In the first moments of the child’s acquisition of language, it is essential to use simple and clear words or sentences. This will make it easier for the child to understand what he is saying. associating more and more meanings quickly and gradually. The more words they know and understand, the more words they will use, and in about three years they will be able to make sentences longer than two words.

              Complete language issues

              As we have said, comprehension is a fundamental aspect of communication, so children who have difficulty in this aspect of language can have serious learning problems, especially if they are not detected or intervened. quickly. These types of problems can appear with different symptoms:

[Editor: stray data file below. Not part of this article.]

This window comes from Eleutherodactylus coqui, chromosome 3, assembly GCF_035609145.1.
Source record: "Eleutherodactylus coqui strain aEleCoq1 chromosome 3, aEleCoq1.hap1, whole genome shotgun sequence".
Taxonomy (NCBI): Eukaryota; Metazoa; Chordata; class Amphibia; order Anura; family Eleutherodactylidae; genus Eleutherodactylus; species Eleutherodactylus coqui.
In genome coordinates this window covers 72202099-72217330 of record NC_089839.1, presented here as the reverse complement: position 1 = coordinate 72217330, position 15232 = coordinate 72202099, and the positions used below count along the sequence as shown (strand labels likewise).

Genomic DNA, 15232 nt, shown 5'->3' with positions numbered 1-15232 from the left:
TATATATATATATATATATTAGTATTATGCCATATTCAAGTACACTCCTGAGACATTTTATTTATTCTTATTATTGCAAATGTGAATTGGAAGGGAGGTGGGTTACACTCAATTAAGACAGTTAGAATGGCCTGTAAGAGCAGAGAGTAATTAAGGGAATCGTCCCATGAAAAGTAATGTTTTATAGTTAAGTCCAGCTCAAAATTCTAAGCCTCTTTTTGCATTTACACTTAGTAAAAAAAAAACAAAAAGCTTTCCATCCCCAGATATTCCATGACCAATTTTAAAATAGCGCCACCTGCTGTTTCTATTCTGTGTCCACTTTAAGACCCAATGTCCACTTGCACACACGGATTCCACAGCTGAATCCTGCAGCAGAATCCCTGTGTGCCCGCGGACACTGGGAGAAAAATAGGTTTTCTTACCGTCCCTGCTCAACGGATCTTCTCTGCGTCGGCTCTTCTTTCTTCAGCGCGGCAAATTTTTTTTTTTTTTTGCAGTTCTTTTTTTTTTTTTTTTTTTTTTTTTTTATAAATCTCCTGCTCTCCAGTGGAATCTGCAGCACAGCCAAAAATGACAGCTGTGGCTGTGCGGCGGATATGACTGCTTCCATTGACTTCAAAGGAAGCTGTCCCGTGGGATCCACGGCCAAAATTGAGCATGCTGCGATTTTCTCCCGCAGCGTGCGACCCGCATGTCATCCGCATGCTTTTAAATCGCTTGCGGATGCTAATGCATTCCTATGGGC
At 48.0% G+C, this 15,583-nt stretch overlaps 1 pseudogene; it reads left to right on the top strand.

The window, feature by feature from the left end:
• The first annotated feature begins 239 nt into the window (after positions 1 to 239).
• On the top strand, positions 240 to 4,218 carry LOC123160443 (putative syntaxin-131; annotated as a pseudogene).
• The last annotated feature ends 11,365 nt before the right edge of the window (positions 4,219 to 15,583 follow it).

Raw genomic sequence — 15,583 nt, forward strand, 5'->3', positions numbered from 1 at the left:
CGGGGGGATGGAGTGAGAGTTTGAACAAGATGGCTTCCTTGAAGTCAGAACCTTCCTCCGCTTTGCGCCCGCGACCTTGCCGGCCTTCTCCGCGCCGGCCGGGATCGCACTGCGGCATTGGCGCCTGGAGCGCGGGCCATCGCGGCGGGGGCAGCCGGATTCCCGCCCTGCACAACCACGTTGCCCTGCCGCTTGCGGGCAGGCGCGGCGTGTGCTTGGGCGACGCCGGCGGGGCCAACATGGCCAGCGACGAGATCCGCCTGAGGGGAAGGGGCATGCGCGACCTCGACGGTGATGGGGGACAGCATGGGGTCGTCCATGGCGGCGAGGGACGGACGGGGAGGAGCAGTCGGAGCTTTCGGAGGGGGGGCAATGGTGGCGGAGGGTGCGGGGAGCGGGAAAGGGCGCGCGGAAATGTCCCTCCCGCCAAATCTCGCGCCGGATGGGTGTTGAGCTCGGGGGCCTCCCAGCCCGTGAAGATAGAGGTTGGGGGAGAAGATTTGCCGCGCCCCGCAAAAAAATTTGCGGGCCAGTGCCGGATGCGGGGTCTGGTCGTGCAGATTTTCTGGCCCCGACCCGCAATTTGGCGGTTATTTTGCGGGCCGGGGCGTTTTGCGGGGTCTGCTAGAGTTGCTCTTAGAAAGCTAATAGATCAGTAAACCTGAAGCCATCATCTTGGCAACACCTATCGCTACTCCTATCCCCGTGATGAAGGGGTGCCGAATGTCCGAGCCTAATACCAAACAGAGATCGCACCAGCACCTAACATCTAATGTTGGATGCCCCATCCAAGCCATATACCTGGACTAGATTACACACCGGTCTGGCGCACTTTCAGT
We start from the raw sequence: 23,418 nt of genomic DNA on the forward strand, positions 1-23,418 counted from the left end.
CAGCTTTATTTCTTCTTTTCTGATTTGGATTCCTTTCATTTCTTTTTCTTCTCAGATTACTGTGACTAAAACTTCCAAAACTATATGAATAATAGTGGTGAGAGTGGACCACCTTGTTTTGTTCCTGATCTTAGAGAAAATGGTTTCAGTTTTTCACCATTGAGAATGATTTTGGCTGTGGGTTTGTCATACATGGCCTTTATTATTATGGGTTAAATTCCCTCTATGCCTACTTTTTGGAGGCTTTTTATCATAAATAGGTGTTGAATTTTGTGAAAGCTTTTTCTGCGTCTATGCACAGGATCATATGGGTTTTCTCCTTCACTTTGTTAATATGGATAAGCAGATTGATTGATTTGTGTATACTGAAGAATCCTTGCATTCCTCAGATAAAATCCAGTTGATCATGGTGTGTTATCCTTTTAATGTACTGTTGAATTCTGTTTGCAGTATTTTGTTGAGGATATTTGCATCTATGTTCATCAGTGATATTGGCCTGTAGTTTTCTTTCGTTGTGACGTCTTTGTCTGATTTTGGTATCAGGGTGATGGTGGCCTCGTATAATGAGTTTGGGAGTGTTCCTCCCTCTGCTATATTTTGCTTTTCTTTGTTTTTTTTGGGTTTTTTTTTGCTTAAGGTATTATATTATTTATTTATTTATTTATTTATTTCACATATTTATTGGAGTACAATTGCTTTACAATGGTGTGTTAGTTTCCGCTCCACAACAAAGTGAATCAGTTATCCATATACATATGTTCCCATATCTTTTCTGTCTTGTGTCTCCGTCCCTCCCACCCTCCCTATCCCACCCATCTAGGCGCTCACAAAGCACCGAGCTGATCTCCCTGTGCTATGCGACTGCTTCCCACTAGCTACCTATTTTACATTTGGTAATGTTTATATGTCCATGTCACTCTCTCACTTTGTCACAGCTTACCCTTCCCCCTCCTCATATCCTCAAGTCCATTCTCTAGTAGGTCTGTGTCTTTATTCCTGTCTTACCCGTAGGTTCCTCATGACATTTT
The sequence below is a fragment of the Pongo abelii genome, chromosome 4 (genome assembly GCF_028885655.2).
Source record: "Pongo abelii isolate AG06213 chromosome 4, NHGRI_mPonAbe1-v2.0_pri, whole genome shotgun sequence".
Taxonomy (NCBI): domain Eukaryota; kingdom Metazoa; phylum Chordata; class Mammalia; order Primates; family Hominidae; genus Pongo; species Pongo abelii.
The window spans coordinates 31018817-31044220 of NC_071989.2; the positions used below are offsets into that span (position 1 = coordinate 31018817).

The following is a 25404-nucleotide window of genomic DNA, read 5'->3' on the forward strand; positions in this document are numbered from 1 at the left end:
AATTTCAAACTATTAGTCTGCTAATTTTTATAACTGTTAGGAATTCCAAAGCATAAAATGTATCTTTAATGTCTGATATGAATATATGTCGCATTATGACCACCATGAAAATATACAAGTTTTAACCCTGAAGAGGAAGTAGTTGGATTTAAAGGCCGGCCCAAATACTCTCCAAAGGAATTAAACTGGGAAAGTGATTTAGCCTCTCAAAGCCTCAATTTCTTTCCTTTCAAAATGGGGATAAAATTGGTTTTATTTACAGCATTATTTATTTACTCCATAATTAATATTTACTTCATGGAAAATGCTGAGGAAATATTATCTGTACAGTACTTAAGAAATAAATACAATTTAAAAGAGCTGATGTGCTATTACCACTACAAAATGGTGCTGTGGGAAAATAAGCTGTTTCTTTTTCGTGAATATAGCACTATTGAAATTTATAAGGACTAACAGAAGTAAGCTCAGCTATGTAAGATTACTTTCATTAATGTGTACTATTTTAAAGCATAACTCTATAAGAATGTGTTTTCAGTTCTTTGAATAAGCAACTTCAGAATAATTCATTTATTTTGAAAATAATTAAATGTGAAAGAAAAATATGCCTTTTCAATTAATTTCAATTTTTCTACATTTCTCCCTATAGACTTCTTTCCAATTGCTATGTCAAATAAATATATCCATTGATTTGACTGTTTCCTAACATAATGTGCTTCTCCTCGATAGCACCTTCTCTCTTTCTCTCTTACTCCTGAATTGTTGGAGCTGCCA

• Difficulty understanding what others have said
              • Problems organizing your thoughts
              • Difficulty maintaining routine
              • Attention deficits
              • Phoneme distinction problems.
              • Difficulty following simple instructions at home.
              • He has difficulty answering or understanding questions and requests.
              • He does not understand the plot of the stories that are read to him.
              • Behavioral issues, possibly due to frustration at not understanding the environment.
              • It is difficult for him to continue to recognize and follow social norms.
              • Does not participate in social situations.
              • Weak social skills.
              • He speaks poorly, has a limited vocabulary and finds it difficult to learn new words.